MERGERS among telecoms-equipment makers have a terrible record. In 2006 Alcatel, a troubled French telecoms conglomerate, was pressed to merge with Lucent Technologies, a descendant of America’s telecoms colossus, AT&T. The messy result burned cash for eight years and caused its share price to tumble by almost 75%. Nokia’s experience of togetherness was hardly happier. In 2007 the Finnish firm formed a joint venture with Siemens which staggered on until Nokia bought out its German partner in 2013. So news on April 15th that Nokia and Alcatel-Lucent had agreed to tie the knot, though not unexpected, caused eyeballs to roll.

    It makes sense nonetheless. Nokia is back in profit and Alcatel-Lucent is on its way there, but each firm is too small on its own to compete in the global telecoms-equipment market. This is now dominated by two firms—Ericsson of Sweden and Huawei of China.

    Nokia’s and Alcatel-Lucent’s combined turnover last year was €26 billion ($34.5 billion), more than Ericsson’s SKr228 billion ($33 billion). But the merger is “primarily about scope, not scale,” says Risto Siilasmaa, the chairman of...

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Financial Times — Europe

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Portugal-US Chamber of Commerce - slideshow image

Pan-European Days at the New York Stock Exchange, May 2014

Chamber board member Ricardo Caliço attended the event on behalf of the Chamber and reports back that the three-day conference was aimed at showcasing investment opportunities in Europe. This year, the program included the European Economic Forum at the New York Stock Exchange, featuring representatives from European Union, chief economists from major financial institutions, and other high-level thought-leaders to discuss the latest developments in the major European economies. The Program also included an investor conference at the Waldorf Astoria hotel organized by, ING, KBC Securities, Millennium BCP/Auerbach Grayson and Societe General. The investor conference provided opportunities for Euronext-listed companies from Portugal, Belgium, France, and Netherlands to meet privately with North America based institutional investors. The 13 Portuguese companies presented in the event were: BES, BPI, CTT, EDP, EDPR, Espirito Santo Saude, Galp, Impresa, Jerónimo Martins, Millennium BCP, Mota Engil, REN and Zon. The Portuguese Government was represented by Isabel Castelo Branco, Secretary of State of Treasury, and by the Treasury and Debt Management Agency. See more details here.

Posted on 2 Jun 2014
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Portuguese Artist Julião Sarmento to Exhibit in New York City

The Sean Kelly Gallery will host an exhibition by Portuguese artist Julião Sarmento, from March 28 - May 3, 2014. Further details can be found here.

Posted on 21 Mar 2014
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Chamber Attends Workshop on the New York Nonprofit Revitalization Act of 2013

New York State’s laws governing charitable and other nonprofit organizations date from the 1960s. The New York State Attorney General’s Office has undertaken revisions in the form of the New York Nonprofit Revitalization Act of 2013. The changes have two main purposes: reducing burdens on nonprofits through the modernization of statutory requirements; and increasing public trust in the nonprofit sector by strengthening board governance and enhancing Attorney General enforcement powers. Most provisions will take effect effective July 1, 2014. As a 501c4 nonprofit corporation, the Portugal-US Chamber of Commerce will also need to adhere to new regulations. More information about the Revitalization Act of 2013 can be found here.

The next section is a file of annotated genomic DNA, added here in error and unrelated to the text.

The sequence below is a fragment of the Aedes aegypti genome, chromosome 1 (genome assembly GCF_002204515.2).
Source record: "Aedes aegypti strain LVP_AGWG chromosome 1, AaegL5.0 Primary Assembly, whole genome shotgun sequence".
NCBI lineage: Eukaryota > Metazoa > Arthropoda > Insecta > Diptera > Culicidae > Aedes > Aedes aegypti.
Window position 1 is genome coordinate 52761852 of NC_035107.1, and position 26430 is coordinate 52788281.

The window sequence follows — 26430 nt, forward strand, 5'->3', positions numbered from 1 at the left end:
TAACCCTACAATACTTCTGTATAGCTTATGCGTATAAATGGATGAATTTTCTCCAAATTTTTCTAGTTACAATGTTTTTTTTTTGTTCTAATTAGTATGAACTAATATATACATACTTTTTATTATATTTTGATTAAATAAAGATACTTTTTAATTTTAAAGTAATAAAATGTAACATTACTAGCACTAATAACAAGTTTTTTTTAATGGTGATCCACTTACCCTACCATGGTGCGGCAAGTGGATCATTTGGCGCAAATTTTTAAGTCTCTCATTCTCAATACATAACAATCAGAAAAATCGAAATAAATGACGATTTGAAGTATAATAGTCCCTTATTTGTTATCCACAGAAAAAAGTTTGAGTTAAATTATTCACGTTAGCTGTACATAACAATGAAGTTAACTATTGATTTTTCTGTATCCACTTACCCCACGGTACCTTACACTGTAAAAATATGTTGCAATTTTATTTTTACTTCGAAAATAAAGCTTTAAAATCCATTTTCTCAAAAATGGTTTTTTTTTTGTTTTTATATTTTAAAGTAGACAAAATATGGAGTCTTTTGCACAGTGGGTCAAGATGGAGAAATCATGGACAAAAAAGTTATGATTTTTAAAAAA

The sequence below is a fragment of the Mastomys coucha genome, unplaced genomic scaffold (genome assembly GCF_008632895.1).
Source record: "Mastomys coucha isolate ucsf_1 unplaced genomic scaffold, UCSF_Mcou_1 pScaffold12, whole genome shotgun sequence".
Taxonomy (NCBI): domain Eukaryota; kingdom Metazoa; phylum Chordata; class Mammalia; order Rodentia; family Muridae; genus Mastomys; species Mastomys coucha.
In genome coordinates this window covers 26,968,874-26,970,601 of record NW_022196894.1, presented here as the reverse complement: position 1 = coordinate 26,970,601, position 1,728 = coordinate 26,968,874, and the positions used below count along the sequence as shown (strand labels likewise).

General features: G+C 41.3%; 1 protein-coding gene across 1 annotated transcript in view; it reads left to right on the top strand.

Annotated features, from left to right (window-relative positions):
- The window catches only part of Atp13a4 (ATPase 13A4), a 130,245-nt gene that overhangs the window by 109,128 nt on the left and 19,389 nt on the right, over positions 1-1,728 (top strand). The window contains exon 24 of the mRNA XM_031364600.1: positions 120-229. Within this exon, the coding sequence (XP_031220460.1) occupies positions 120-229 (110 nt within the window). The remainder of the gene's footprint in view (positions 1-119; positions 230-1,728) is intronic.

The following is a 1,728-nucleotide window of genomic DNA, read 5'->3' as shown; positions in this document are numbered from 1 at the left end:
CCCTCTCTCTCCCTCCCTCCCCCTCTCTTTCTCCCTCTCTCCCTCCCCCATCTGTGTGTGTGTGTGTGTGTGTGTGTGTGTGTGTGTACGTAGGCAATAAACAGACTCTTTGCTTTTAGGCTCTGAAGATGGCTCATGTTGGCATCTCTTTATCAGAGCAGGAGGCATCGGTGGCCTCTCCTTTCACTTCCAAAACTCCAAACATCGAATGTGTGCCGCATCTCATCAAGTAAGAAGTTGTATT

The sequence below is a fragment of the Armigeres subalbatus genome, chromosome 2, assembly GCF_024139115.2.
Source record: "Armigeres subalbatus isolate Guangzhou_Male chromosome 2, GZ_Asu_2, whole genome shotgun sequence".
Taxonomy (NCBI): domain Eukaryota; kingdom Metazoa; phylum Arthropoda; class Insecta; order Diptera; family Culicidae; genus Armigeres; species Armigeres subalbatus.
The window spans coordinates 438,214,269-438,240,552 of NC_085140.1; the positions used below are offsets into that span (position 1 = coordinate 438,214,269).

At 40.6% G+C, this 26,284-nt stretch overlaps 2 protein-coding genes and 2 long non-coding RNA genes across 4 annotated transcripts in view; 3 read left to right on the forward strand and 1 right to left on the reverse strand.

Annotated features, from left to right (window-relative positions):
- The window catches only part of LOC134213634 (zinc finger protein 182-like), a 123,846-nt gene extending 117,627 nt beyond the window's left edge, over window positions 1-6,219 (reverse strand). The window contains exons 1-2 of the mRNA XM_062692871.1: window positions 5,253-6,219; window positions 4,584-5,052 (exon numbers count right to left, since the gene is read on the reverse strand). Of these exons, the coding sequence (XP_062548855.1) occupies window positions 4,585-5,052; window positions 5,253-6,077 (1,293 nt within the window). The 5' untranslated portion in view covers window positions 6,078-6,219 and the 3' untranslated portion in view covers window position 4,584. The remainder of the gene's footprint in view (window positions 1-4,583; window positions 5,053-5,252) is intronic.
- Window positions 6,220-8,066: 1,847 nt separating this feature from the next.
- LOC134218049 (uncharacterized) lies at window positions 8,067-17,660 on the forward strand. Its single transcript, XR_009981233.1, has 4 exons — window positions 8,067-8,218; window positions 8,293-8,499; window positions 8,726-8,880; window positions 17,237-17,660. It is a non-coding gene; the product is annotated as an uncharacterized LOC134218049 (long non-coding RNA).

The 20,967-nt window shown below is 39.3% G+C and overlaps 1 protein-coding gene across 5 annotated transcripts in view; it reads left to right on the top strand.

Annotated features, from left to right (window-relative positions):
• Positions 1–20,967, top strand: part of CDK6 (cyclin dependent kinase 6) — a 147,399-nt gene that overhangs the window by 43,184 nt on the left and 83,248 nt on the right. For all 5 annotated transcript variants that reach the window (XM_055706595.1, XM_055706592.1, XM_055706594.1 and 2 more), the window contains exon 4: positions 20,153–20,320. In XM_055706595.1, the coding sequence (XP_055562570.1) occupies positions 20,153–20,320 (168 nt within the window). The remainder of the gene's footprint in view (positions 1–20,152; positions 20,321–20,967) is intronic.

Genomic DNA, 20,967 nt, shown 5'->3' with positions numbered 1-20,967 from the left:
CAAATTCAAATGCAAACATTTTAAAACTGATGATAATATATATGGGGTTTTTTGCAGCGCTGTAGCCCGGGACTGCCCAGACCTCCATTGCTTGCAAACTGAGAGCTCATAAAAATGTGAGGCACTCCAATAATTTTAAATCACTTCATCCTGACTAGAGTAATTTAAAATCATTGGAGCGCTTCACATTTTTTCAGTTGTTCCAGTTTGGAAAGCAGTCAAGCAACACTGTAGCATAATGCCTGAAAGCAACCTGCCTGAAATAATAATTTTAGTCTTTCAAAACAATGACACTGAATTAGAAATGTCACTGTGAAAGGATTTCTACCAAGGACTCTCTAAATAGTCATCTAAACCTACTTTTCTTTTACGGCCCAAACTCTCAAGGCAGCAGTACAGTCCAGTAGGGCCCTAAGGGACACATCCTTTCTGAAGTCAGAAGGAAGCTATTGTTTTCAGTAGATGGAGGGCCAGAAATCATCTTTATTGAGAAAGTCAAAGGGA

Posted on 6 Mar 2014
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Vista Alegre Exhibits at the 2014 San Francisco International Gift Fair

Visit Vista Alegre’s booth at the San Francisco International Gift Fair, 15-18 February 2014. More information about the Fair can be found here.


Posted on 17 Feb 2014
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Eight Portuguese companies to visit New York City, 4-6 February 2014

In collaboration with the Associacao Comercial de Lisboa (ACL) and the Confederacao Internacional de Empresarios Portugueses (CIEP), the Chamber is hosting eight Portuguese companies from the textile, technology, artisanal foods, olive oil, wine, spirits, shoe wear, and lighting design sectors. The firms will meet with U.S partners based in New York and New Jersey, and will also meet with Portuguese and U.S. officials and representatives of the Portuguese business communities. For further details, contact the Chamber at .(JavaScript must be enabled to view this email address).

Posted on 28 Jan 2014
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Our Organization

The Portugal–US Chamber of Commerce in New York was founded in 1979 to stimulate economic development, trade and investment, and cultural exchange between the United States and Portugal. As a member of the Association of Portuguese-American Chambers of Commerce (APACC), it works closely with its counterparts in Portugal, Canada, and across the United States to promote shared interests in Portugal and expose the vast economic opportunities of the country. The Chamber provides its members ongoing opportunities to network with individuals also engaged in Portugal-US affairs as well as numerous channels by which they can obtain essential bilateral support and information.

Membership Benefits

Membership in the Chamber is open to all individuals who are interested in building a strong economic partnership between Portugal and the United States. Current members range from small businesses to large corporations in the fields of banking and finance, construction, communications, education, import/export, law, and transportation, to name a few.

Membership benefits include:

  • Frequent Chamber events that promote networking and foster strong community ties
  • Access to prominent business and government leaders
  • Alerts of noteworthy cultural and social events in New York City
  • Business luncheons and seminars to expose members to exciting new economic opportunities
  • Access to online resources and members-only directory